Walesa believes he's the man to stop the red rot

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Wherever he looks, President Lech Walesa of Poland sees red. To the north in Lithuania, to the south in Slovakia, further afield in Hungary - and even on his own doorstep - former Communists are back in power.

It is a disease gripping the whole of eastern Europe, he believes. And, as in his glory days as leader of the Solidarity trade union in the 1980s, he believes he is the man to stop the rot. 'I have been encouraged to fight again,' President Walesa declared earlier this week when announcing his intention to run for a second term of office. 'I have been encouraged by the post-Communists and all those now attacking me.'

Mr Walesa's declaration, which came just days after former Communists romped to victory in elections in Hungary, was not unexpected. For months he has been jockeying for position in a Polish political landscape that changed almost beyond recognition last September when the former Communist SLD party triumphed in parliamentary elections. After an initial stand-off, Mr Walesa went on the offensive this year, vetoing government-approved legislation and for months rejecting an SLD nominee for the vital post of finance minister. Justifying this, the President, in a typical piece of Walesa hyperbole, declared: 'They (the SLD) think that they are the Politburo. But I am no First Secretary. I am not going to carry out their decisions.'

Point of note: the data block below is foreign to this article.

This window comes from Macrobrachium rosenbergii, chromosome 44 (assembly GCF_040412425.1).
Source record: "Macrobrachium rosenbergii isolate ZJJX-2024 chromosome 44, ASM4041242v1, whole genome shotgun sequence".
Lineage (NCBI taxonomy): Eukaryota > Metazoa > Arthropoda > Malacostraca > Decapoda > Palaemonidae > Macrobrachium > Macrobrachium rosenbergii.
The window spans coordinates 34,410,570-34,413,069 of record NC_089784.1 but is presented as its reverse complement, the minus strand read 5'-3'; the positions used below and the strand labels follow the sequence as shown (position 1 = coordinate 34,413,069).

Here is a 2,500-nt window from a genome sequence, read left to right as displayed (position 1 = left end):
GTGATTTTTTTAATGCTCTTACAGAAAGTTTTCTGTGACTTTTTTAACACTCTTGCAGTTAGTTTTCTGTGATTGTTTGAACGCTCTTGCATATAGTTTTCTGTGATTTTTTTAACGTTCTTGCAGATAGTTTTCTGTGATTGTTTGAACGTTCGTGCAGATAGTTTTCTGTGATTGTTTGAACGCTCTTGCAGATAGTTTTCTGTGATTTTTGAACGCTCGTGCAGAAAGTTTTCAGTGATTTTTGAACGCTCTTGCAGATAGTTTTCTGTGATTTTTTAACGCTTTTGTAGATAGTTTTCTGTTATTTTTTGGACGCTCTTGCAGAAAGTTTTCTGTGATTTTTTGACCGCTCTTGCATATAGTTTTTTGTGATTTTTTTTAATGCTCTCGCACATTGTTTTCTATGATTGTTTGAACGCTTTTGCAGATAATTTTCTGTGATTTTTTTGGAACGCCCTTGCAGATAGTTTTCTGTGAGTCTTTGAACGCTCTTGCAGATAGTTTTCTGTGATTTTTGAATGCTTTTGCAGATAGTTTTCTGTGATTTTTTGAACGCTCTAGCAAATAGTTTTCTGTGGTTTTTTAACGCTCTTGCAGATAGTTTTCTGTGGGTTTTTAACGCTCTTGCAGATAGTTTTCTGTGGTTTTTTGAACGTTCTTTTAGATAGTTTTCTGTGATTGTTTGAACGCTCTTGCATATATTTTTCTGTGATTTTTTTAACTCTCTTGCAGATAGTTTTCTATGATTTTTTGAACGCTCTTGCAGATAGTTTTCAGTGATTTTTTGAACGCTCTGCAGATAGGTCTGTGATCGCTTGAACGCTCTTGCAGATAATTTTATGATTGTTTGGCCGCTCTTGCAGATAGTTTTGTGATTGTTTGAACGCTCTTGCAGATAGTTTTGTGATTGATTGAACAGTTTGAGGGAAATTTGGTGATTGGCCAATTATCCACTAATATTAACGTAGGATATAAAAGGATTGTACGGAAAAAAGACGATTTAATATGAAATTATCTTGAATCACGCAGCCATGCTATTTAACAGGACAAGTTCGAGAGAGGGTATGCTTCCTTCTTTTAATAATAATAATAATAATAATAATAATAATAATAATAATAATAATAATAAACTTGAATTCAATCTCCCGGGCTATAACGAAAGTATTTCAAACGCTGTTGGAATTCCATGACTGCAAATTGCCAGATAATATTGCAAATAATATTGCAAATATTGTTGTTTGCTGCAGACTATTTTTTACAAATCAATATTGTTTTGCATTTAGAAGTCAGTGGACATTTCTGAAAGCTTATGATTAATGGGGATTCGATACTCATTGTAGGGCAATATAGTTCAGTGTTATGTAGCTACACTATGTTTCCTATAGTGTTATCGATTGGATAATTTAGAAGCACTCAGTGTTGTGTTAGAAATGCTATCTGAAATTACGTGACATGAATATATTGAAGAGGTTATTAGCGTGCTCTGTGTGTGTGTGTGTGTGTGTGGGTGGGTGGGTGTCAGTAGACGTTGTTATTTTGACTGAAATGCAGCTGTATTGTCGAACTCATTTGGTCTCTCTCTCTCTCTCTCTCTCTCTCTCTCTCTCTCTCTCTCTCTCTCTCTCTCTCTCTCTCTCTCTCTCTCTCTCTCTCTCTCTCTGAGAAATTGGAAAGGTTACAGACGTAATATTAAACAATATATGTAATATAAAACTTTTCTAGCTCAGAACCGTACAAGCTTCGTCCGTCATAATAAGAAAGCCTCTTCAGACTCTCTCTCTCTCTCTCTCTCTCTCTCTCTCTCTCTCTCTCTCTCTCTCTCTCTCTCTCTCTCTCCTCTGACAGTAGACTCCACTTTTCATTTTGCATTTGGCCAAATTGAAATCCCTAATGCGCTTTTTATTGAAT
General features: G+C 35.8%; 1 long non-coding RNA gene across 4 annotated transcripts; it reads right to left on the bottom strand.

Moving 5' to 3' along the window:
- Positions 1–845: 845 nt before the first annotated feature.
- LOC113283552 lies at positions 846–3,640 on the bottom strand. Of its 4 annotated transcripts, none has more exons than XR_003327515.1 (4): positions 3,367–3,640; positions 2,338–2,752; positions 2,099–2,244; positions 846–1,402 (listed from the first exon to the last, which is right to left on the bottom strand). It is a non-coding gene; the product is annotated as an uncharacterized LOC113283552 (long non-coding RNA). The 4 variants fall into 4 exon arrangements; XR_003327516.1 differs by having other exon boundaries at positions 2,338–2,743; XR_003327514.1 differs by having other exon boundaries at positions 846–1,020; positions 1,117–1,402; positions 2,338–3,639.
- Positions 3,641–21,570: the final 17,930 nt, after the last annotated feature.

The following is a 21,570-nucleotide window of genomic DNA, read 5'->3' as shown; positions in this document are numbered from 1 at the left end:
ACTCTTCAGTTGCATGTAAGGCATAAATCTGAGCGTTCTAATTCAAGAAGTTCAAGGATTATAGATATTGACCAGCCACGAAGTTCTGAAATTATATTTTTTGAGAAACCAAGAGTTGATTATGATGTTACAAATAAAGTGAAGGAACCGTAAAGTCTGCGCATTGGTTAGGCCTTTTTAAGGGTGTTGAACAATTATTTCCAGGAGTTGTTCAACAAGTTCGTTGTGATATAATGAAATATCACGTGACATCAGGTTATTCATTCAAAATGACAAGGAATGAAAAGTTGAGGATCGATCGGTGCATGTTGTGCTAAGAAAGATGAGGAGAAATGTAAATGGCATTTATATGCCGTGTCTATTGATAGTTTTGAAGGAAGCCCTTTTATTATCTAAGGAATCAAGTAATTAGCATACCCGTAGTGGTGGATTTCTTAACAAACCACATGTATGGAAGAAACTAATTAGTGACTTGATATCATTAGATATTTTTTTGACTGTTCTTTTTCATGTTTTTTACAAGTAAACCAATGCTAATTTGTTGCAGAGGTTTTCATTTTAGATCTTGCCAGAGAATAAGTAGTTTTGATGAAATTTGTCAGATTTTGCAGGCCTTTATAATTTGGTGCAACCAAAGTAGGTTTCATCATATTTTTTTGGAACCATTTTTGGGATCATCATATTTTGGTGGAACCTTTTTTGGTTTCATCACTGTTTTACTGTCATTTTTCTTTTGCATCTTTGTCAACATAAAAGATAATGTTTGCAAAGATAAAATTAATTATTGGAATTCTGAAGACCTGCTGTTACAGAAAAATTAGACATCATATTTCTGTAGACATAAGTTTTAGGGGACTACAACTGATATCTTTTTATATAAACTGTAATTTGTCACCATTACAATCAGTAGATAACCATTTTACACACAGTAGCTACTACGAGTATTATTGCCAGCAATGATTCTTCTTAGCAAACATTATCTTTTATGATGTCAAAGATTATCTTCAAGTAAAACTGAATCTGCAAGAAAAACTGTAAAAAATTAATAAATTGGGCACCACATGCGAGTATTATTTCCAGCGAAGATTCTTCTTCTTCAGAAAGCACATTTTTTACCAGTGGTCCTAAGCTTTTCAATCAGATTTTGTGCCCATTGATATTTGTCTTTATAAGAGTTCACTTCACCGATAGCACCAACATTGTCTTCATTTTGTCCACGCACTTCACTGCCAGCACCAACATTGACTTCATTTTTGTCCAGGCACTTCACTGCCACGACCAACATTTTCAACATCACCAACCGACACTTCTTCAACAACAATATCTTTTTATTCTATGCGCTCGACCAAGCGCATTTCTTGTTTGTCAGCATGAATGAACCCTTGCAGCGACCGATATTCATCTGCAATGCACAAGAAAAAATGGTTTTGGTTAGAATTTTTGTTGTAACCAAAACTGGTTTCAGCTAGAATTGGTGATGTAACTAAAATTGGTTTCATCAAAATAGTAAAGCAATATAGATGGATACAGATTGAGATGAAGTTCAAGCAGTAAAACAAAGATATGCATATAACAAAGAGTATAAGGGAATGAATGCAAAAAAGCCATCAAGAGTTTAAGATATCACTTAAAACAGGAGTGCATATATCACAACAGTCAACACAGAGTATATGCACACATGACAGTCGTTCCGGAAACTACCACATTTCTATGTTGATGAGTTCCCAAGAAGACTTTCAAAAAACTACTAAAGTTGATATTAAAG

According to most observers, Mr Walesa's fierce attack on the SLD has less to do with loathing for its policies (which, on the economic front, have been remarkably right of centre) than with a calculated guess that the main challenge to his re-election in the autumn of next year will come from the left. 'He is desperately trying to sound the anti-Communist bell for all it is worth,' said Dariusz Stola, of Warsaw's Institute of Political Studies. 'But at the moment, it is simply not ringing true.'

The hollowness of Mr Walesa's call stems from the fact that, as President, he has made a habit of switching causes at a moment's notice, leaving many people unsure of his true beliefs. While nobody doubts his anti-Communist credentials, none of the right-wing parties identified with that crusade has lent him its support. If presidential elections were held tomorrow, polls predict that Mr Walesa could expect just 6 per cent, well behind the man expected to be his main rival, Aleksander Kwasniewski, the SLD leader, on 16 per cent.